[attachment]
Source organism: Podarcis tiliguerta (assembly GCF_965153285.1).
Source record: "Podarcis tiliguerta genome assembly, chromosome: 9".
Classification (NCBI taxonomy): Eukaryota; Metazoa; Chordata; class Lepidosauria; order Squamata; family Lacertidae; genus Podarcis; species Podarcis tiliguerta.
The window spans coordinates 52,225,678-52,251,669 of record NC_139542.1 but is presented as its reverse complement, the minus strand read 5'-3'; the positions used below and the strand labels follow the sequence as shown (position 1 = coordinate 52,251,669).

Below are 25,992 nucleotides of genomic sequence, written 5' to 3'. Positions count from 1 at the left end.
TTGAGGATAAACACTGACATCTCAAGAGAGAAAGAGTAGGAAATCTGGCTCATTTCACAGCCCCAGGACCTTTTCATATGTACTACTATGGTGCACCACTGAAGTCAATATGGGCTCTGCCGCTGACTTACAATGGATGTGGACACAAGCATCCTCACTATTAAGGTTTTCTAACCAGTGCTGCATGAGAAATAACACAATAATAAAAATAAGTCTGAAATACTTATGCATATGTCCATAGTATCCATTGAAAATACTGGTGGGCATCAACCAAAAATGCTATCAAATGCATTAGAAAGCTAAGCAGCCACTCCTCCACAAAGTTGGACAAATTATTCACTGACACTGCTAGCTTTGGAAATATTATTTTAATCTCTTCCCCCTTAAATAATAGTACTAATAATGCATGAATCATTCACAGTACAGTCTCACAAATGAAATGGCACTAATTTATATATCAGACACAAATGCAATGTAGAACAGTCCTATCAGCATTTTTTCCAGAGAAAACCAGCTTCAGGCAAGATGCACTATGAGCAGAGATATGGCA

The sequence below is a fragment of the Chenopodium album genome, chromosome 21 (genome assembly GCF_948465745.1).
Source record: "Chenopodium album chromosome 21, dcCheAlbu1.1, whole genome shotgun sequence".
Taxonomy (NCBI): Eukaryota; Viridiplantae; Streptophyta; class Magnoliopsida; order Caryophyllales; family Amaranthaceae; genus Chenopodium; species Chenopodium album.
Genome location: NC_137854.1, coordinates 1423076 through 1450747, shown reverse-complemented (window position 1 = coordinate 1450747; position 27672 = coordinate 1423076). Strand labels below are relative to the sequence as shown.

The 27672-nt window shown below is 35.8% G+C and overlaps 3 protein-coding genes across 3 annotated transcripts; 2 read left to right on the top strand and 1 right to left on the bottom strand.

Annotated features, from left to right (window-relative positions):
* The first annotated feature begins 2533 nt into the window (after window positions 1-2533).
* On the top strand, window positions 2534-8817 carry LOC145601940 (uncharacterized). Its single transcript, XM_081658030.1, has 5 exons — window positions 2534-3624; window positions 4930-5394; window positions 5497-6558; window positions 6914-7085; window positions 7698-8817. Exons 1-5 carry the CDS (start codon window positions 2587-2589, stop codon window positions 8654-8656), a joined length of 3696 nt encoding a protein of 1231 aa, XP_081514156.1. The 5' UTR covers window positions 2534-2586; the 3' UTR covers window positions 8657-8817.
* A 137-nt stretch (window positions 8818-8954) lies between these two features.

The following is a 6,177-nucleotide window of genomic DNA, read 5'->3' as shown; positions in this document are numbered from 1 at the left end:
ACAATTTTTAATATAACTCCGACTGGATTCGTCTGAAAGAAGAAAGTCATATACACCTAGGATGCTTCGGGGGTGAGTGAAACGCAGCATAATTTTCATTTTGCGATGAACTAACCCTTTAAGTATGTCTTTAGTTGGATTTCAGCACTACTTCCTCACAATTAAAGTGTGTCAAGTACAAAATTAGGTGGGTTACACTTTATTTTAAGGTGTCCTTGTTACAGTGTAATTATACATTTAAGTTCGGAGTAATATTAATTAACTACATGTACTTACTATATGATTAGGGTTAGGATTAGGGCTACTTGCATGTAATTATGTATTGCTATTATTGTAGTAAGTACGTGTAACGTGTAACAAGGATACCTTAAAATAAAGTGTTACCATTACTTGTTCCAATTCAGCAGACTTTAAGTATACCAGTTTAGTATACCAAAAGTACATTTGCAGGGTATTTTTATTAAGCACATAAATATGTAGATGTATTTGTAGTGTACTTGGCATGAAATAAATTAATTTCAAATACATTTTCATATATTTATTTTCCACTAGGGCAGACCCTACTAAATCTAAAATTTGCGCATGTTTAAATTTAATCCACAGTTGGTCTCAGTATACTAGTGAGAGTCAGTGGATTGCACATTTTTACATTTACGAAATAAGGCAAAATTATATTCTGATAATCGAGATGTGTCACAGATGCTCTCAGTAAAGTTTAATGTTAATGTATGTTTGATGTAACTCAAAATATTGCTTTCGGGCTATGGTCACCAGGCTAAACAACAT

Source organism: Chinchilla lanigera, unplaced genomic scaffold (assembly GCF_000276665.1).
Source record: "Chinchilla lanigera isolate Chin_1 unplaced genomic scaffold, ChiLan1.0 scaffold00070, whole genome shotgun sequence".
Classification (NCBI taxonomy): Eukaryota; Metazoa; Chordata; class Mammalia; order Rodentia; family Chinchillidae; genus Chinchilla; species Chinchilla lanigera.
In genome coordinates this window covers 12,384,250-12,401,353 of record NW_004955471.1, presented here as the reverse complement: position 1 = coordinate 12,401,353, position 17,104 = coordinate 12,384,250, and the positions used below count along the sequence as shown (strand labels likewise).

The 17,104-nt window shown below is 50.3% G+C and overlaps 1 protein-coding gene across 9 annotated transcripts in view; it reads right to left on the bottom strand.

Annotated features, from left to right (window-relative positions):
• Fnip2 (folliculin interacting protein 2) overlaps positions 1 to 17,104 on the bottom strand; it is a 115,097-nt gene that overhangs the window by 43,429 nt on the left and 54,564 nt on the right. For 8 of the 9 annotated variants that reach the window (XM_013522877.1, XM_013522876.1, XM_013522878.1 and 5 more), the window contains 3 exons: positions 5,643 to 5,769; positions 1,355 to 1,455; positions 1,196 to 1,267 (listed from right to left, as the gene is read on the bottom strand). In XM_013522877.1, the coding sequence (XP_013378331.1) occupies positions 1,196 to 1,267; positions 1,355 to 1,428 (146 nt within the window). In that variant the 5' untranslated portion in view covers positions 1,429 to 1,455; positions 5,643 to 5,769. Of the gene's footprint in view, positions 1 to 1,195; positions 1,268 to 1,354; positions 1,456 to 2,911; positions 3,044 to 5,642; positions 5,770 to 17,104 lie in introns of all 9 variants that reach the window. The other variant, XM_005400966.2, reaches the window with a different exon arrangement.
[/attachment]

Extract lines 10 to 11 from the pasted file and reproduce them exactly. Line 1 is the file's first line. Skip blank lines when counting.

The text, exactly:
Genome location: NC_137854.1, coordinates 1423076 through 1450747, shown reverse-complemented (window position 1 = coordinate 1450747; position 27672 = coordinate 1423076). Strand labels below are relative to the sequence as shown.

The 27672-nt window shown below is 35.8% G+C and overlaps 3 protein-coding genes across 3 annotated transcripts; 2 read left to right on the top strand and 1 right to left on the bottom strand.